By Jim Schutze
By Rachel Watts
By Lauren Drewes Daniels
By Anna Merlan
By Lee Escobedo
By Eric Nicholson
Two years ago, a first-time filmmaker named Andrew Jarecki paid a visit to the Concord, Massachusetts, home of a man who might draw him a road map to his future. Jarecki arrived at the house, belonging to a Pulitzer Prize-winning child psychiatrist, after already traveling a circuitous route and taking an unimaginable detour. In 2000, Jarecki was in the middle of making a whimsical film about a beloved New York City clown, real name David Friedman, who entertains at children's parties when the director discovered the clown had a tragic secret. At first, the clown dropped only tantalizing hints, telling the filmmaker that his mother was insane, that Jarecki couldn't talk to her, that he was a smart guy who could figure out what he was talking about. The clown was angry, and Jarecki wanted to know why. He would find out in short order: The clown's father had been arrested and imprisoned on charges of possession of kiddie porn and of molesting dozens of young boys, while the clown's youngest brother had been sentenced to 18 years in prison for related sexual-assault crimes. The case had been big news in the New York suburb in which the family once lived. It also smashed the family to dust and scattered it to the wind.
Suddenly, a movie about a clown seemed more than a little irrelevant. But what Jarecki now had on his hands--a documentary called Capturing the Friedmans, supplemented by more than 50 hours of happy-then-horrible home movies and audio recordings made by the family throughout its abbreviated existence--was now overwhelming. The film, once so light, suddenly weighed a ton on the filmmaker's chest. He needed a doctor, or at least a psychiatrist.
So Jarecki, through a mutual friend, contacted Robert Coles, the revered Harvard professor who has penned numerous best sellers about the spiritual and moral lives of children, among them the Pulitzer-winning Children of Crisis. Coles invited Jarecki for a visit, and for six hours the director sat with the professor in his study and explained to him the story of Arnold Friedman, wife Elaine and sons David, Seth and Jesse Friedman of Great Neck, New York, who, in 1987 and '88, used videotape and audiocassettes to document the horrific destruction of their family. In November '87, Arnold, a beloved Great Neck schoolteacher, and his youngest son Jesse, then 18, were accused of one of the most heinous crimes fathomable, serial child molestation. Jarecki explained to Coles how his movie about a children's entertainer had morphed into something tragic and terrifying, how he worried his film would rip open old wounds and destroy David Friedman's thriving business, how the weight of this newfound responsibility to the family and the elusive "truth" had become almost crushing. To which Coles replied, after six hours, "Yikes," Jarecki recalls now.
"I encouraged him to seek the truth--not exactly an original idea," Coles says with a slight laugh from his home, in which you will not find an Internet connection or an answering machine. "After what I heard, I told Andrew I did not think those children were going to be hurt by anything he would be doing. I said, 'You're dealing with a troubled family, and interestingly a troubled family that's hurting but also one that wanted to document that for its own purposes...It's a public story, and I think what you would do is put it together with sensitivity and thoughtfulness and coherence and an urge to understand.'"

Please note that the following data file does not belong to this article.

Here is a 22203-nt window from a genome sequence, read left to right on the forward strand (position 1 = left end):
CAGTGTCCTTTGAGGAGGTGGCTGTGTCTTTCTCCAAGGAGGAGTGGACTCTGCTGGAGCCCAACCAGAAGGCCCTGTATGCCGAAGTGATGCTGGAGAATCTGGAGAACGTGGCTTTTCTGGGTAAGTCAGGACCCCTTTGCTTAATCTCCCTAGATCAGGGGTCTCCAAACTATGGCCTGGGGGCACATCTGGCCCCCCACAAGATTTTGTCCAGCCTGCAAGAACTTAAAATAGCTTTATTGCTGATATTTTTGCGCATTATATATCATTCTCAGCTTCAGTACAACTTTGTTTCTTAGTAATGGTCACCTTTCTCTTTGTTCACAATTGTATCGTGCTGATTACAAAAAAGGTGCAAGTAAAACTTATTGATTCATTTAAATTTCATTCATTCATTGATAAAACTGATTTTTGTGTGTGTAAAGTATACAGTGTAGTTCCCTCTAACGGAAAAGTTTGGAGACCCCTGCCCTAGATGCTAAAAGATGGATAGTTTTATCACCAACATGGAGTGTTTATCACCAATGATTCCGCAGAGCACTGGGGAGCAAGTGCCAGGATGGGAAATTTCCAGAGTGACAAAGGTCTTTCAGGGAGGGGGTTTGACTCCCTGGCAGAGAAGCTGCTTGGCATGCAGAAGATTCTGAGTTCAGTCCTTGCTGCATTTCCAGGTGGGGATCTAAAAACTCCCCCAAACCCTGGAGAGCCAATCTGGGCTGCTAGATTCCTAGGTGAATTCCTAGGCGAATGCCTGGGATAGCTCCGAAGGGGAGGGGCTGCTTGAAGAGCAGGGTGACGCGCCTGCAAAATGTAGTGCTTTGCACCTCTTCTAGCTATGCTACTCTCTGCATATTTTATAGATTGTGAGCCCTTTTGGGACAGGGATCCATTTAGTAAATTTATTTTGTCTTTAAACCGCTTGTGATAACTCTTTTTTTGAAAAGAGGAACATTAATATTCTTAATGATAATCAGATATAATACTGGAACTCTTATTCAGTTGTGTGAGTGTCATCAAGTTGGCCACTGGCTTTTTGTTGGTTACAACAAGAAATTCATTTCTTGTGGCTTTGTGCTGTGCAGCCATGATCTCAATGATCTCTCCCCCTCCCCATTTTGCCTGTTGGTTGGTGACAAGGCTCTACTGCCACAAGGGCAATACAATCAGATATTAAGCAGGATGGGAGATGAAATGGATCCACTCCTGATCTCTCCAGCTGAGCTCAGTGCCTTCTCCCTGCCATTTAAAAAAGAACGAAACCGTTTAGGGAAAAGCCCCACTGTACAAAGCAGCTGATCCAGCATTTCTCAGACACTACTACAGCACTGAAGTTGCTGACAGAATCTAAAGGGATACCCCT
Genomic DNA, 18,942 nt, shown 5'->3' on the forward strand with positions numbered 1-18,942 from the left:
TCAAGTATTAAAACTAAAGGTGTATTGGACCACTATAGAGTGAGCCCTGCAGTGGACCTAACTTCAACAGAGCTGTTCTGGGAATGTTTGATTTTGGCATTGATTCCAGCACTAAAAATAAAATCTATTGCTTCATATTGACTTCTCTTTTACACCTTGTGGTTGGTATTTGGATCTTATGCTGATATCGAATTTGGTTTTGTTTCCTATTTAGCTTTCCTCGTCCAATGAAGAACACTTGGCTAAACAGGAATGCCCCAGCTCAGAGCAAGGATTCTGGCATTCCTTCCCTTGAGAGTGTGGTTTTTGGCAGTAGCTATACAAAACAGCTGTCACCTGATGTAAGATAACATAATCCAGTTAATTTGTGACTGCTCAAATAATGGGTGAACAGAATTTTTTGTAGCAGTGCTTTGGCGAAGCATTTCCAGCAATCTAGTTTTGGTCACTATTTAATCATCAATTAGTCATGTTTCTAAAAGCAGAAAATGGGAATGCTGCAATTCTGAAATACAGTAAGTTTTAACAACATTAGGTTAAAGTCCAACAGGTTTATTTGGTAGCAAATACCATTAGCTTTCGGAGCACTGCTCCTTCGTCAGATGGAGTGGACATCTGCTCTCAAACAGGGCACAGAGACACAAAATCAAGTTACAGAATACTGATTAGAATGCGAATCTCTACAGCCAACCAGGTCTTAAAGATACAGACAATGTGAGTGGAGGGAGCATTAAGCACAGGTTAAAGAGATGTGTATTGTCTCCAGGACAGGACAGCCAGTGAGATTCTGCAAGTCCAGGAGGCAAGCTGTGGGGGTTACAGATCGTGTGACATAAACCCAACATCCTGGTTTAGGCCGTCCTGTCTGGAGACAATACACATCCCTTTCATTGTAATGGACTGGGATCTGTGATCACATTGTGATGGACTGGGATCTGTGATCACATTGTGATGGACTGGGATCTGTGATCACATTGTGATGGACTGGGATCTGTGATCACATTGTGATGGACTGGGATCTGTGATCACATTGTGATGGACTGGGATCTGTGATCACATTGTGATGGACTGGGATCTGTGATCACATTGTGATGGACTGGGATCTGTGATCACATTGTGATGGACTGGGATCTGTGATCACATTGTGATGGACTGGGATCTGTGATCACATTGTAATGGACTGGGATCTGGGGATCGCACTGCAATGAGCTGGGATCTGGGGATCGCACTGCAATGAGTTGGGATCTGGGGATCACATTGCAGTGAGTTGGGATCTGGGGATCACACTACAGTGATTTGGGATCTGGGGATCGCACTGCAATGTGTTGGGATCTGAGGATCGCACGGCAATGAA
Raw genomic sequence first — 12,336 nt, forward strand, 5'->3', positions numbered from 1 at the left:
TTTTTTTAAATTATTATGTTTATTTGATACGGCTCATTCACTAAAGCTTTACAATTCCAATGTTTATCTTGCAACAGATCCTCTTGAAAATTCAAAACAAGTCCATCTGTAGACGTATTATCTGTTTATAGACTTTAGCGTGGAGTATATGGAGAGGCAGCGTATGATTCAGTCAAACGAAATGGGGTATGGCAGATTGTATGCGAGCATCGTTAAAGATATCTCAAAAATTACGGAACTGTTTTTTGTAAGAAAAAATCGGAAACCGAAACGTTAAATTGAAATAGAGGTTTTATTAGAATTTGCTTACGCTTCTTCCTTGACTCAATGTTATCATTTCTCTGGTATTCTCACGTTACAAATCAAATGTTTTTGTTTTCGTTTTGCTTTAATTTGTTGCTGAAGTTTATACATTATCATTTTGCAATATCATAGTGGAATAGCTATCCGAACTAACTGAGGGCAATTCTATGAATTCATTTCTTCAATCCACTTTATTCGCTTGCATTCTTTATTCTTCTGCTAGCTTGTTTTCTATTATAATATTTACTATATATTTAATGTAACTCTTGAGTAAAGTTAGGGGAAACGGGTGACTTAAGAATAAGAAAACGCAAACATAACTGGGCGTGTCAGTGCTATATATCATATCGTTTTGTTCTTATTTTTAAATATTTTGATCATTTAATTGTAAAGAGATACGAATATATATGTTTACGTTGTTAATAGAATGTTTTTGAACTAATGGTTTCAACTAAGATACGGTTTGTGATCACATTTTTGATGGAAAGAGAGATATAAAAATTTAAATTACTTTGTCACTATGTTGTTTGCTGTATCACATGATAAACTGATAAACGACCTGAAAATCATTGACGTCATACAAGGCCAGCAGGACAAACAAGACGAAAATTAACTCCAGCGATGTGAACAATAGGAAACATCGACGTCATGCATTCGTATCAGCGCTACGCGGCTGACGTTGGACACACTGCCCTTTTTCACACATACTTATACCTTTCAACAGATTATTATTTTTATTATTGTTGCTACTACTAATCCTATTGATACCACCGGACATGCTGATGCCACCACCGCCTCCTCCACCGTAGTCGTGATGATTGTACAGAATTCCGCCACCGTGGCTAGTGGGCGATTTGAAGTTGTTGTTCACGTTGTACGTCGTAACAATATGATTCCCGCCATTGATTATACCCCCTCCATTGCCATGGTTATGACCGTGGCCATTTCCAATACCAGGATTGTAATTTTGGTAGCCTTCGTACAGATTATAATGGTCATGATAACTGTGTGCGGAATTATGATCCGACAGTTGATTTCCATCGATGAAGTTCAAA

Which is precisely what Jarecki did.
The filmmaker left his meeting with Coles feeling confident in his decision to pursue this movie in which the only thing to be believed are the copious photos and home movies taken by a family that wanted to capture its history, perhaps in order to forget it. (As much as the film is an investigation into the arrests and prosecutions--and, some would say, persecutions--of Arnold and Jesse Friedman, it's also about the tricky, beguiling nature of memory.) The filmmaker would act as private investigator, family therapist and father confessor to a family with nothing left to lose--save for David, perhaps, who was initially terrified to discover Jarecki's movie changed focus and threatened to sink a prosperous business.
Jarecki interviewed police and prosecutors and the judge who presided over the case, the surviving family members (save middle brother Seth, who refused participation) and some of the boys who had taken Arnold's computer class, where the rapes were said to have taken place. Jarecki then assembled his mystery using moving and still images of the family in good times (frolicking on the beach, shooting Super-8 backyard productions) and horrible (trading insults and recriminations over Passover seder, watching Jesse pack for prison during his final night of freedom).
"I just felt called by it in some strange way," says the director, in Dallas last week to attend a Q&A after a screening of Capturing the Friedmans. Such audience-participation sessions have become ritual for Jarecki, who had been in the city a week earlier and may return again. Jarecki comes from money, created MovieFone in 1988 and sold it to America Online for more than $350 million in stock, which affords him a rather nice lifestyle. He lives in Rome with his wife and kids but will spend much of the summer touring the country with the film as it rolls out till at least August.